…it’s something which is extremely annoying and a real workflow stopper! i really hope that there is a fix for this with future drobo updates. please, is there any known script for OSX (10.6.2) which does this prevent the drobo from spinning down?
I use a prog called NoSleepHD (http://nosleephd.codeplex.com/) for W7, don’t think there is a OS X version, but it does the job perfectly. All it does is simply write to a .txt file on the select device every x minutes (you specify the x).
As others have said all you need is a job to write to a file once every 10 minutes or so for it to stay awake.
OS X has the unix utility cron built-in which runs scheduled tasks. From a terminal run the command below to set one up: echo “00,10,20,30,40,50 * * * * /usr/bin/touch /Volumes/Drobo/nosleep >/dev/null 2>&1” | crontab -
This will replace any jobs you have manually configured in your crontab - but if you have manually configured jobs then you won’t have any trouble adding this one manually
You can verify it is configured by listing out your cron jobs with
Or remove all your cron jobs with
The job simply runs every 10 minutes and updates the timestamp on the file /Volumes/Drobo/nosleep. The filename does not mater so you can alter as required.
Unfortunately this does not work for me; I’m running W7 64 bit. Must be a 32 bit only app (or something strange like it); it crashes every time I run it and I’ve tried in multiple different compatibility modes.
Doesn’t Win7 have an XP compatibility mode? I understands in runs XP as a virtual machine. Just run the Nosleep… program there.
Or, if you have sufficient skills, you can download the “insomnia” app that I wrote for Droboshare to keep its drives from spinning down. Its a bash script that you can port or get running with a little work.
only the higher versions of win 7 have this switcher - it was designed to encourage businesses to upgrade (so they can continue to use their legacy apps)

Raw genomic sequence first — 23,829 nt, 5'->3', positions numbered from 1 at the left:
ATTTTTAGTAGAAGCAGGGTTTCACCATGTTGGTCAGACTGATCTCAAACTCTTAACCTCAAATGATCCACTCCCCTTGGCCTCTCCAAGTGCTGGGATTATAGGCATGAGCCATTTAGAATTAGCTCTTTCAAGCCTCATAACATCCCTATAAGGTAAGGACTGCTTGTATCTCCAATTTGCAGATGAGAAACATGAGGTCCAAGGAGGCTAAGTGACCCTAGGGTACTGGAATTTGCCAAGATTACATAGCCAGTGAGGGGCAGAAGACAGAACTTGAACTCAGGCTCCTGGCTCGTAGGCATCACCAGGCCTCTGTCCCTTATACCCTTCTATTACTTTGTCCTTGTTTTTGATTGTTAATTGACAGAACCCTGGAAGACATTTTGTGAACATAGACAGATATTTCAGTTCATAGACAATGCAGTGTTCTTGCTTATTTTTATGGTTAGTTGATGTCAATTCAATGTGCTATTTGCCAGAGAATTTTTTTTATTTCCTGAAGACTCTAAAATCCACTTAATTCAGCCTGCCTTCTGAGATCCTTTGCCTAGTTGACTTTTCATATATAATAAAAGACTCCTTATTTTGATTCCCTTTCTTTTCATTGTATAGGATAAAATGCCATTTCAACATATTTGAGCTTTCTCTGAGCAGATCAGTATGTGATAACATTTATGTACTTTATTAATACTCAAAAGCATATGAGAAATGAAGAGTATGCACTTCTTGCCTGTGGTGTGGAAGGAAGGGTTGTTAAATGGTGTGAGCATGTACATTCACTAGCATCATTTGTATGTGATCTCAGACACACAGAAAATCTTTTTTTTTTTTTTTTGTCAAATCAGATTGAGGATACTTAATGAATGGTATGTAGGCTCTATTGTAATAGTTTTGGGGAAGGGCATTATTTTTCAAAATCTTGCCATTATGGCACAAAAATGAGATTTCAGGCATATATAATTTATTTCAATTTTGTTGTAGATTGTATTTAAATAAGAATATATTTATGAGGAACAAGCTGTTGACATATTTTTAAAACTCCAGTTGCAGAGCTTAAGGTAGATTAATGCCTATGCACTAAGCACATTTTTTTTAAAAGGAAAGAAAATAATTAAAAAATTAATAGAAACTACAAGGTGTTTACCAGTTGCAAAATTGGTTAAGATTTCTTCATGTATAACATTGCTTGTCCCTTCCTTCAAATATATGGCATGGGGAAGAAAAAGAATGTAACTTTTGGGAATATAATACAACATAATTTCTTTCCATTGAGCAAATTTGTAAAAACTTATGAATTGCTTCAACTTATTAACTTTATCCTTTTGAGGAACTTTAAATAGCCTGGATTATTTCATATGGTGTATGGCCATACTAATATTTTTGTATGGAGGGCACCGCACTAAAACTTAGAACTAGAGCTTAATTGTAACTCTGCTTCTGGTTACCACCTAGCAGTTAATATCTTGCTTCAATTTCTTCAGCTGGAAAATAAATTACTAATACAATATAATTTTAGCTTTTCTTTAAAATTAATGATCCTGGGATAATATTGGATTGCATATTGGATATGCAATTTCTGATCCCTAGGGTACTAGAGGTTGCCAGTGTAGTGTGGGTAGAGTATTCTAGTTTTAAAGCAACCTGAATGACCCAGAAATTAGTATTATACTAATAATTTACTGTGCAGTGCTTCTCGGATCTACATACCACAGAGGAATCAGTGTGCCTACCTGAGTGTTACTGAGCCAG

standard home versions cant do this (XP Mode)
However all version of windows 7 have compatibility mode (where windows 7 pretends to be another OS to trick software into running - it also provides elevated privaledges etc etc that they may need) but that is not the same as XP mode which, as you say, is running a full blown XP install in a VM
Also… XP Mode requires hardware virtualization support.
Without hardware virtualization support, you’re stuck running “regular” Virtual PC which does not support USB devices. A bummer for me, as I really could use that, but all of my machines are too old/low to support HW virtualization. I have a disc printer that only has 32-bit drivers so for now there’s an old laptop that gets RDP-ed to in order to drive it.
The following Perl script can be run on either a Mac or Windows machine (on Windows make sure you have ActivePerl or an equivalent installed). The script writes a simple timestamp to a log file (drobo.txt) on your Drobo to prevent the drives from spinning down.
Use this in conjunction with a crontab on a Mac or set up task scheduler on your PC. The following crontab is set to run every ten minutes (change it to the time frequency you prefer):
Make sure you do a chmod 755 on the Perl script below to make it executable:
this program is run by a crontab
each time the crontab runs, a timestamp is written to a log file on Drobo
the log file is written to drobo every 10 minutes to make sure Drobo
doesn’t go to sleep (spin down drives)
my @months = qw(Jan Feb Mar Apr May Jun Jul Aug Sep Oct Nov Dec);
my @weekDays = qw(Sun Mon Tue Wed Thu Fri Sat Sun);
my ($second, $minute, $hour, $dayOfMonth, $month, $yearOffset, $dayOfWeek, $dayOfYear, $daylightSavings) = localtime();
my $year = 1900 + $yearOffset;
my $timeStamp = “$weekDays[$dayOfWeek] $months[$month] $dayOfMonth, $year, $hour:$minute”;
open (DROBOFILE, ‘>>/Volumes/Drobo/drobo.txt’);
print DROBOFILE $timeStamp . “\n”;
As mentioned previously, you can accomplish the same thing with a unix shell script on a Mac or a batch file on your PC. Simply use one of these methods to automate the process so that you write to your Drobo at regular intervals.